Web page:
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Pig >> mail # user >> Holding onto info when doing a udf on a bag


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Re: Holding onto info when doing a udf on a bag
Hi Jonathan,
It's input.getField(1).schema
You can get the schema of your input by overriding Schema outputSchema(Schema) but it looks like you figured that out.
outputSchema is called on the client side so if you want to make use of the input schema in exec(Tuple) you need to pass it in the UDF context:
Properties properties = UDFContext.getUDFContext().getUDFProperties(this.getClass());
properties.put("inputSchema", inputSchema);
Julien

On 1/10/11 1:25 PM, "Jonathan Coveney" <[EMAIL PROTECTED]> wrote:

I was able to get it work (I just didn't override the schema), but I'd
rather like it to have the schema so that describes and whatnot work.

Is there no way, given a Schema with fields, to get the Schema of one of
those fields? I can try to make a hack or something, but is there a
limitation as to why you can't do Schema inner = input.getSchema(1) (instead
of getField, which returns a Schema.FieldSchema, a getSchema function which
gave the actual schema of the given object?).

As always, I appreciate the help.

2011/1/10 Jonathan Coveney <[EMAIL PROTECTED]>

> I was under the impression that for Bag->Bag functions, providing the
> schema made things much faster?
>
>
> 2011/1/10 Dmitriy Ryaboy <[EMAIL PROTECTED]>
>
>> Heck, if you know the schema at runtime, you could pass in a string
>> describing the schema as another argument.
>> Or pass it in during initialization:
>>
>> define udfWithSchema myUdf('a:int, b:chararrahy')
>>
>> What do you need the schema for, exactly?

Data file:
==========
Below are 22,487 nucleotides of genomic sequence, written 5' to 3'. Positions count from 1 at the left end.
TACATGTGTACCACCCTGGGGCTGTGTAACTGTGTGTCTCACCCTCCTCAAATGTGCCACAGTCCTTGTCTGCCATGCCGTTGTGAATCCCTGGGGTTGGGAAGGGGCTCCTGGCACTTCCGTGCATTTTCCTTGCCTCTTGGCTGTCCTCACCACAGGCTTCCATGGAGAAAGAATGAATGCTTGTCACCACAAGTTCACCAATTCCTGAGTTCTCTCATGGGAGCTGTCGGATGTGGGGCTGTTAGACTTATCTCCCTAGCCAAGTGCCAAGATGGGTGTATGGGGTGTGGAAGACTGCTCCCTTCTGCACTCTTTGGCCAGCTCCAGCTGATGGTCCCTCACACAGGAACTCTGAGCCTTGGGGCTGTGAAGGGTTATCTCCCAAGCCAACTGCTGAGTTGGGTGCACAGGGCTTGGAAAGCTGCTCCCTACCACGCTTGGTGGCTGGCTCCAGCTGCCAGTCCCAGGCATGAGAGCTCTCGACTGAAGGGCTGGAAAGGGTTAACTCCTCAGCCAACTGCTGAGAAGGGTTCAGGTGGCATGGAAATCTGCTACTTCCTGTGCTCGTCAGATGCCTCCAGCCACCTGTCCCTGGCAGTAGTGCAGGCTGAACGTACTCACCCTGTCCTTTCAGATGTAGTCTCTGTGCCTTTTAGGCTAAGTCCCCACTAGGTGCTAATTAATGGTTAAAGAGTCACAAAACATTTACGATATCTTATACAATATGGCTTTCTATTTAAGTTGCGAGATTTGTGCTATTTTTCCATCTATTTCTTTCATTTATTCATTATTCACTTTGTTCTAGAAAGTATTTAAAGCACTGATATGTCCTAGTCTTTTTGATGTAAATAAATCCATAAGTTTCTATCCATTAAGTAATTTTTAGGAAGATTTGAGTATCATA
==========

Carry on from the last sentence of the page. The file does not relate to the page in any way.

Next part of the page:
>>
>> D
>>
>> On Mon, Jan 10, 2011 at 10:36 AM, Jonathan Coveney <[EMAIL PROTECTED]
>> >wrote:
>>
>> > I thought about that, but I do not know how long the tuple is. This
>> isn't
>> > an
>> > issue from a calculation perspective, I suppose, as long as you make
>> sure
>> > that prop is the first thing in the bag. But from a schema...hmm, I
>> guess
>> > you could just grab the schema of the other elements and build it
>> > accordingly?
>> >
>> > 2011/1/10 Dmitriy Ryaboy <[EMAIL PROTECTED]>
>> >
>> > > Jonathan, can't you just pass the bag A in?
>> > >
>> > > On Mon, Jan 10, 2011 at 9:56 AM, Jonathan Coveney <[EMAIL PROTECTED]
>> > > >wrote:
>> > >
>> > > > So I have a udf, let's call it myudf.bag2bag, which takes a bag
>> which
>> > > > contains "prop," and creates a new bag of tuples based on that.
>> > > >
>> > > > I have data in the form of
>> > > >
>> > > > id    prop    other1    other2
>> > > >
>> > > > If all I care about is running the udf, obviously I can do
>> > > >
>> > > > A = LOAD 'file' AS (id, prop, other1, other2);
>> > > > B = GROUP A BY id;
>> > > > C = FOREACH B GENERATE group, FLATTEN(myudf.bag2bag(A.prop));
>> > > >
>> > > > And all is fine
>> > > >
>> > > > But what do I do if I want to hold on to the other data, especially
>> if
>> > > you
>> > > > don't know how much there will be (from a bag2bag perspective)
>> > > >
>> > > > My thought is that in bag2bag, you can pass in a touple of "extras,"
>> > > which
>> > > > you then pass back, ie
>> > > >
>> > > > C = FOREACH B GENERATE group, FLATTEN(myudf.bag2bag(A.prop,
>> (A,other1,
>> > > > A.other2))));
>> > > >
>> > > > I'm just not sure how I would specify the schema for this, in such a
>> > way
>> > > > that any number of entries could be in the tuple, and then you could
>> > just
>> > > > sort of reference them later.
>> > > >
>> > > > Is this possible?
>> > > >
>> > >
>> >
>>
>
>